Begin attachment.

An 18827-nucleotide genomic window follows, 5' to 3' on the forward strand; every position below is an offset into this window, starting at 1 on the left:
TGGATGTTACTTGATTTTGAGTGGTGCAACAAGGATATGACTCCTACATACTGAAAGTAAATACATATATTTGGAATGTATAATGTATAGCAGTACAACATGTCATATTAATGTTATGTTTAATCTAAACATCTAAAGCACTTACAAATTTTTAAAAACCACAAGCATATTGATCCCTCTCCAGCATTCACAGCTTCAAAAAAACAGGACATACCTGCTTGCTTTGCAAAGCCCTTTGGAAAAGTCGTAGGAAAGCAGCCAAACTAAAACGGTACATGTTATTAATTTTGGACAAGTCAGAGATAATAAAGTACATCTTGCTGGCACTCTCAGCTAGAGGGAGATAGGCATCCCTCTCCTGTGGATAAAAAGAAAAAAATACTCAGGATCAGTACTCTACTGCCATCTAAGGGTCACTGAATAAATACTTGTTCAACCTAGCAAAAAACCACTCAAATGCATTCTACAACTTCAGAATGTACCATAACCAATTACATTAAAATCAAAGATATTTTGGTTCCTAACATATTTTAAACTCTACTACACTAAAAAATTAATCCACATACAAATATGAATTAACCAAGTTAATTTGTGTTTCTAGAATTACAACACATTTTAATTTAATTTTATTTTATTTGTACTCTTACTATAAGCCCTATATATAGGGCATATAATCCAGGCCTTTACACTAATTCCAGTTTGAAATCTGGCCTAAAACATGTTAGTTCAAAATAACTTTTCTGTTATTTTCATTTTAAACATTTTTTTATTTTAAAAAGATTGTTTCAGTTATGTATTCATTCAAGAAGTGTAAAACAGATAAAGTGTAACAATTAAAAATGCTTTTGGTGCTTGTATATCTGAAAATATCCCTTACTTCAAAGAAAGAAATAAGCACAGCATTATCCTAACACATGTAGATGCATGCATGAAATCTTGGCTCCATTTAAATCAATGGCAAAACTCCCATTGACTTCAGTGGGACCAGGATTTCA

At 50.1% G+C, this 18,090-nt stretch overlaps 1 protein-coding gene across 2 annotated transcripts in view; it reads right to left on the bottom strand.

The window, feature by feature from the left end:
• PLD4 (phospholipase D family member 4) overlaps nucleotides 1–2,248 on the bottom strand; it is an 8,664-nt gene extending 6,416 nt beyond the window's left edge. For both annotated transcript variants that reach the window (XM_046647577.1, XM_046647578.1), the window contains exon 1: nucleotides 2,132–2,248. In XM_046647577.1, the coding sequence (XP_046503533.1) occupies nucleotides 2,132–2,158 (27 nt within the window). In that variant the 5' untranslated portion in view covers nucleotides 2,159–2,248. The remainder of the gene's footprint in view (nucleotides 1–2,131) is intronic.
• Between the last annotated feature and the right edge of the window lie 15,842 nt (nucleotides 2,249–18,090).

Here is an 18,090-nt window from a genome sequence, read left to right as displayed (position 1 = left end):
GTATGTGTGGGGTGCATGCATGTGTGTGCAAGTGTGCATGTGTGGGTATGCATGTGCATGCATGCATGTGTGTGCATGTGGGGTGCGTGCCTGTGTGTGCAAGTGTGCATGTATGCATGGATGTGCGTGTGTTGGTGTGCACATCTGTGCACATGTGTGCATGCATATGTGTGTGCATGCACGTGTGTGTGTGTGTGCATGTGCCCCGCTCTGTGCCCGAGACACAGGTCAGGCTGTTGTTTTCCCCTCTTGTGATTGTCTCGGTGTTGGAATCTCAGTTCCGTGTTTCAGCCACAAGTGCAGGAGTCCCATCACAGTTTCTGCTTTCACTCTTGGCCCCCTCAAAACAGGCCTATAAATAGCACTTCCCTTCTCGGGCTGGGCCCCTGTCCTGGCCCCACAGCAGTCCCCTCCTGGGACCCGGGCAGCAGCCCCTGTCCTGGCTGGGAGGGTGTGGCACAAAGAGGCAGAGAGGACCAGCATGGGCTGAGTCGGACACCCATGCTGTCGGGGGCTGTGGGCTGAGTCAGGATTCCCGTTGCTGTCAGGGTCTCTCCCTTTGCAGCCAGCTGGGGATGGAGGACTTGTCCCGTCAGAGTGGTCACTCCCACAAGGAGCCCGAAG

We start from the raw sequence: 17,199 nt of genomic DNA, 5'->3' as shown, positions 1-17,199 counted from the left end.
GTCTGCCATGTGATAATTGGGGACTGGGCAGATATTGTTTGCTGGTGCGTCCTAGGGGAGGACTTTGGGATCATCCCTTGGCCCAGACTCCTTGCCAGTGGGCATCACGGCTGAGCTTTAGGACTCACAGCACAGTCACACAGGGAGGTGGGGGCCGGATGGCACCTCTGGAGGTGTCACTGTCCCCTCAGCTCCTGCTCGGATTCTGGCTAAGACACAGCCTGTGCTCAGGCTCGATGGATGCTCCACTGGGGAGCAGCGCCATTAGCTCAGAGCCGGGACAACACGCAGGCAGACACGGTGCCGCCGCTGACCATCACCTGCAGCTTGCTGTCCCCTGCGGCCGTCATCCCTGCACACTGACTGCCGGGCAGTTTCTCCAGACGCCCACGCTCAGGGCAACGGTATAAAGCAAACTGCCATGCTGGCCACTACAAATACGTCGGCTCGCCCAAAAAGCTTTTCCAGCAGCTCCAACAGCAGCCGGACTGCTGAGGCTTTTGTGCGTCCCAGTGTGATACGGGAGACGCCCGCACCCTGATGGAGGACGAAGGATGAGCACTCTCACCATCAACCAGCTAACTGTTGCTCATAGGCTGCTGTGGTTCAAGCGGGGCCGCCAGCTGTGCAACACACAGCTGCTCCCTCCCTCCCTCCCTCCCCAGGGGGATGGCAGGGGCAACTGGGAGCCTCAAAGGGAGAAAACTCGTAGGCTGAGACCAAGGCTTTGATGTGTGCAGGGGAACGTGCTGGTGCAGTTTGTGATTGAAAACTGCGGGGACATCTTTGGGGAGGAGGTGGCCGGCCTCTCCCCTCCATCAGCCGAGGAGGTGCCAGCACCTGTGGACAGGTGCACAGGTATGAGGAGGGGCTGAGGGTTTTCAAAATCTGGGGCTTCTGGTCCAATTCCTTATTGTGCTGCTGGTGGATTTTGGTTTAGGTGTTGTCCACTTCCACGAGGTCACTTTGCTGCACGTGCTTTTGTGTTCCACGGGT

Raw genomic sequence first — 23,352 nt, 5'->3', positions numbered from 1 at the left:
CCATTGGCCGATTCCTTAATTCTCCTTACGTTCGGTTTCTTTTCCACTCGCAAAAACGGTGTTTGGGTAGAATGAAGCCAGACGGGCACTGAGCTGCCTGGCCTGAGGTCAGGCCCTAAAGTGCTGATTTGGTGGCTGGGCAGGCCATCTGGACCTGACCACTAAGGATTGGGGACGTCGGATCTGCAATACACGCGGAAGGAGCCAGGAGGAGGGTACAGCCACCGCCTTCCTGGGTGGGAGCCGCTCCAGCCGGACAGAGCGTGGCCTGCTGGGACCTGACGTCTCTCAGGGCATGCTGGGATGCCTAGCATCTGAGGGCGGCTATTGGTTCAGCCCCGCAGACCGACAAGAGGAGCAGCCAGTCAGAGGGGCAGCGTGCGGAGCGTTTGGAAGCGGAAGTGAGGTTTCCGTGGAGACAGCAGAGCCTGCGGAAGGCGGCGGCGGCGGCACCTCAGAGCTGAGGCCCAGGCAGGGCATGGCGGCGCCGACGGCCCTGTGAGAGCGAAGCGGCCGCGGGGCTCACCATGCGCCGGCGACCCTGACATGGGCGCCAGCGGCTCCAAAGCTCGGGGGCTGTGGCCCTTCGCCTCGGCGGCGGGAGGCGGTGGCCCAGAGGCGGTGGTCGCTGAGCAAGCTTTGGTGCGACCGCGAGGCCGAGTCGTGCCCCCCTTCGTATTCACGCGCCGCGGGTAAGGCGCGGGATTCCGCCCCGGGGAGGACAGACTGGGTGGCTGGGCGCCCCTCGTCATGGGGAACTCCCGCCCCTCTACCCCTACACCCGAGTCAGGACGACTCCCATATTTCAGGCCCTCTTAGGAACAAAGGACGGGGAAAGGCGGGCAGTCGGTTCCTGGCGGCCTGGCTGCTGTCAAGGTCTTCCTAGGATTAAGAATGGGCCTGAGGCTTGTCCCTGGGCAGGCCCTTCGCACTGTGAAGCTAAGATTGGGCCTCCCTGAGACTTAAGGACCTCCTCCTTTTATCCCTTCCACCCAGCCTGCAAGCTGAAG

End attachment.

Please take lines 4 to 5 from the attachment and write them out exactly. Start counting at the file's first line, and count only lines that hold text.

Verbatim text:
The window, feature by feature from the left end:
• PLD4 (phospholipase D family member 4) overlaps nucleotides 1–2,248 on the bottom strand; it is an 8,664-nt gene extending 6,416 nt beyond the window's left edge. For both annotated transcript variants that reach the window (XM_046647577.1, XM_046647578.1), the window contains exon 1: nucleotides 2,132–2,248. In XM_046647577.1, the coding sequence (XP_046503533.1) occupies nucleotides 2,132–2,158 (27 nt within the window). In that variant the 5' untranslated portion in view covers nucleotides 2,159–2,248. The remainder of the gene's footprint in view (nucleotides 1–2,131) is intronic.